6th Annual BIOECON Conference on Economics and the Analysis of Biology and Biodiversity, 2-3 Sep 2004, Cambridge, UK

This conference examined the economic and policy driven forces responsible for the decline of biodiversity, and how to develop and implement tools (i.e. incentive mechanisms) that could halt if not reverse the effects of these forces.

ecoSERVICES presented three papers on the issues it addresses:

  • Resources and economic development: Institutions, conflict and 'the Curse' by Erwin Bulte (Tilburg University, The Netherlands)
  • Compensation for wildlife damage: Habitat conversion, species preservation and local welfare by Daniel Rondeau (University of Victoria, Canada)
  • The biodiversity bargaining problem by co-presenter Timothy Swanson (University College of London, UK)

 

 

Linking ecology and economy

Natural resource management, the conservation of biodiversity and changes in the delivery of ecosystem services have economic implications for human societies. Reciprocally, the economic choices made by societies are drivers of change of the natural environment. Understanding how ecology and economy are connected to one another can help identify undesirable outcomes from decisions and guide their making towards increased sustainability.

 

Publications

  • Bampfylde CJ, Bobeldyk AM, Murray JA, Keller RP and McIntosh CR. 2009. A Case Study of Rusty Crayfish: Interactions between Empiricists and Theoreticians. In: Keller Rp, Lodge Dm, Lewis Ma and Shorgen Jf (Eds). Bioeconomics of Invasive Species: Integrating Ecology, Economics, Policy, and Management. Oxford University Press USA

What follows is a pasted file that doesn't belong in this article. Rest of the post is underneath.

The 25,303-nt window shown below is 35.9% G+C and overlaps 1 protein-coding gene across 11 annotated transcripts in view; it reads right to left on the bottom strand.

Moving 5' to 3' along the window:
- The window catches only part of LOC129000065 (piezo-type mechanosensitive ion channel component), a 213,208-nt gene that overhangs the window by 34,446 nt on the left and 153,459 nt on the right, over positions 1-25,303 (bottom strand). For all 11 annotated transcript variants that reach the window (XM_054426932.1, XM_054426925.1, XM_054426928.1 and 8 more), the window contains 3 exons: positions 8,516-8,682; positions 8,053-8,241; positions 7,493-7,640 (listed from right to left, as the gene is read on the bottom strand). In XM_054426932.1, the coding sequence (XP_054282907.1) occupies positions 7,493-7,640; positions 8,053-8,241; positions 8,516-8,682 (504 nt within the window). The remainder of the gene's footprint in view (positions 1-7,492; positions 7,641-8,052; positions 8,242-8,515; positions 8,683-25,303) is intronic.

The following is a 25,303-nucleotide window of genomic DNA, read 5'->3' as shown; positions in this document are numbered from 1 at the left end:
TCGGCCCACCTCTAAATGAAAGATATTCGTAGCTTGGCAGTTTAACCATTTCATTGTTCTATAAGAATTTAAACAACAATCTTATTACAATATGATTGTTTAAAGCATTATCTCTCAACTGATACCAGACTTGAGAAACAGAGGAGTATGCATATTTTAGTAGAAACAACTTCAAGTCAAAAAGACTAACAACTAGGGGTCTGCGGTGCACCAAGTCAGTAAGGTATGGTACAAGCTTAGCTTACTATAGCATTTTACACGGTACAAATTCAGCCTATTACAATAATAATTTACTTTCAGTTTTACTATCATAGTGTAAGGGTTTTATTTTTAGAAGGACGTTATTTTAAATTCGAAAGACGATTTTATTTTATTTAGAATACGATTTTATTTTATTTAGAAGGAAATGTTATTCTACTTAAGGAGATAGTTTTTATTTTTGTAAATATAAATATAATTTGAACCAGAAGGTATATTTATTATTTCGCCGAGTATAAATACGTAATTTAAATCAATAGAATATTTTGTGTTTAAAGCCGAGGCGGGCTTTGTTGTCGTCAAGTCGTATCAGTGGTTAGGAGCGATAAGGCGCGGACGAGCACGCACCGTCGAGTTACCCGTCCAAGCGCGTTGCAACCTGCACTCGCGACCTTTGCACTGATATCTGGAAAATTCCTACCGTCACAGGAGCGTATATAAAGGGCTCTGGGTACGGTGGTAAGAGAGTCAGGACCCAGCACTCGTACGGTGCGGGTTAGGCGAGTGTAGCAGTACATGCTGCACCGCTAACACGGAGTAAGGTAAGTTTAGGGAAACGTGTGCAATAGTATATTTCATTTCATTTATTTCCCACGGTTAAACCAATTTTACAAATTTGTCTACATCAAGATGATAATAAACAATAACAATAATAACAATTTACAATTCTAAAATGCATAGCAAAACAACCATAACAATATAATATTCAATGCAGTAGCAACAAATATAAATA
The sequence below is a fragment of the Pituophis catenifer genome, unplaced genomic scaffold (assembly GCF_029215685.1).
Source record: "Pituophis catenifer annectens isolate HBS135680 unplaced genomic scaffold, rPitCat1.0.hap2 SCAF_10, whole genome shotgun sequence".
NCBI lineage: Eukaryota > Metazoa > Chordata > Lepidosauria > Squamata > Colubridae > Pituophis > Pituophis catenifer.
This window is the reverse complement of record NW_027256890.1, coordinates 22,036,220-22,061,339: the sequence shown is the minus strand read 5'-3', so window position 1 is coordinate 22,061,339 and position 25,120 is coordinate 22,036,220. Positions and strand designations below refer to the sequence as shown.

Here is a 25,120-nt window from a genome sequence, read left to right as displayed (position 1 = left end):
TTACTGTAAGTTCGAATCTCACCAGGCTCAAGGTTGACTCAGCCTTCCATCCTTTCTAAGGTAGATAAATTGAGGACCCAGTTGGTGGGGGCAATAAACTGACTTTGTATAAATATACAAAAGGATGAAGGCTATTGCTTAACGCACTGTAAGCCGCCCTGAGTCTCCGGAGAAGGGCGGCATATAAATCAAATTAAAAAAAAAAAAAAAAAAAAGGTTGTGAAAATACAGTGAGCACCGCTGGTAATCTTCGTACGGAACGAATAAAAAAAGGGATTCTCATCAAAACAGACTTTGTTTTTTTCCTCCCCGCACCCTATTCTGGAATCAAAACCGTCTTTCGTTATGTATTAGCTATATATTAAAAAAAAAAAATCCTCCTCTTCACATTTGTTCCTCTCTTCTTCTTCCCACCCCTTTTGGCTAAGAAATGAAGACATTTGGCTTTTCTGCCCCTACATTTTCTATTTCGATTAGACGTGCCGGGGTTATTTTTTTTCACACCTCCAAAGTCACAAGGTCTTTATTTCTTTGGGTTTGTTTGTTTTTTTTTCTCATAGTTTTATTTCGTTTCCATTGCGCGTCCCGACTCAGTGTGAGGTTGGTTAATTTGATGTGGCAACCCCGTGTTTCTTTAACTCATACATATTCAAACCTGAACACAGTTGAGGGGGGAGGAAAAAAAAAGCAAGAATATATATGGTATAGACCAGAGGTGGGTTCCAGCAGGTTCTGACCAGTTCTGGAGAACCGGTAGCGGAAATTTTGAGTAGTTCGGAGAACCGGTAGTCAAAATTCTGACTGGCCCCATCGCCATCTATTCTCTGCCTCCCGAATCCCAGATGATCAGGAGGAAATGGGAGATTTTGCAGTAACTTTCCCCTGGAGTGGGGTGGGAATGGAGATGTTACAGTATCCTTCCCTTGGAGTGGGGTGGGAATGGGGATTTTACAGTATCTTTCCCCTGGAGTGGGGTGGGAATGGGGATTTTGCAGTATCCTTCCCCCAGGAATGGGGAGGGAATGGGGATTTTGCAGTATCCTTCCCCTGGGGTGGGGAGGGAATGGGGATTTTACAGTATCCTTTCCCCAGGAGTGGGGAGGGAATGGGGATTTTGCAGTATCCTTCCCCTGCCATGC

• Barbier EB, Baumgärtner S, Chopra K, Costello C, Duraiappah A, Hassan R, Kinzig AP, Lehman M, Pascual U, Polasky S and Perrings C. 2009. The valuation of ecosystem services. In: Naeem S, Bunker De, Hector A, Loreau M and Perrings C (Eds). Biodiversity, Ecosystem Functioning, and Human Wellbeing: An Ecological and Economic Perspective. Oxford University Press
  • Baumgärtner S 2007. The insurance value of biodiversity in the provision of ecosystem services. Natural Resource Modeling. 20(1):87-127
  • Bradshaw CJA and Brook BW. 2007. Ecological-economic models of sustainable harvest for an endangered but exotic megaherbivore in northern Australia. Natural Resource Modeling. 20(1):129-156
  • Brock WA, Finnoff D, Kinzig AP, Pascual U, Perrings C, Tschirhart J and Xepapadeas A. 2009. Modelling biodiversity and ecosystem services in coupled ecological-economic systems. In: Naeem S, Bunker De, Hector A, Loreau M and Perrings C (Eds). Biodiversity, Ecosystem Functioning, and Human Wellbeing: An Ecological and Economic Perspective. Oxford University Press
  • Christiaans T, Eichner T and Pethig R. 2007. A micro-level 'consumer approach' to species population dynamics. Natural Resource Modeling. 20(1):7-59
  • Finnoff D and Tschirhart J. 2007. Using oligopoly theory to examine individual plant versus community optimization and evolutionary stable objectives. Natural Resource Modeling. 20(1):61-85
  • Keller RP and Drake JM. 2009. Trait based risk assessment for invasive species. In: Keller RP, Lodge DM, Lewis MA and Shorgen JF (Eds). Bioeconomics of Invasive Species: Integrating Ecology, Economics, Policy, and Management. Oxford University Press USA
  • Keller RP, Lewis MA, Lodge DM, Shogren JF and Krkosek M. 2009. Putting Bioeconomic Research into Practice. In: Keller RP, Lodge DM, Lewis MA and Shorgen JF (Eds). Bioeconomics of Invasive Species: Integrating Ecology, Economics, Policy, and Management. Oxford University Press USA
  • Perrings C, Baumgärtner S, Brock WA, Chopra K, Conte M, Costello C, Duraiappah A, Kinzig AP, Pascual U, Polasky S, Tschirhart J and Xepapadeas A. 2009. The economics of ecosystem services. In: Naeem S, Bunker De, Hector A, Loreau M and Perrings C (Eds). Biodiversity, Ecosystem Functioning, and Human Wellbeing: An Ecological and Economic Perspective. Oxford University Press
  • Perrings C, Mooney H and Williamson M. 2010. Bioinvasions and Globalization: Ecology, Economics, Management and Policy. Oxford University Press
  • Tschirhart J. 2007. Introduction to special issue: Integrated modeling of economies and ecosystems. Natural Resource Modeling. 20(1):1-6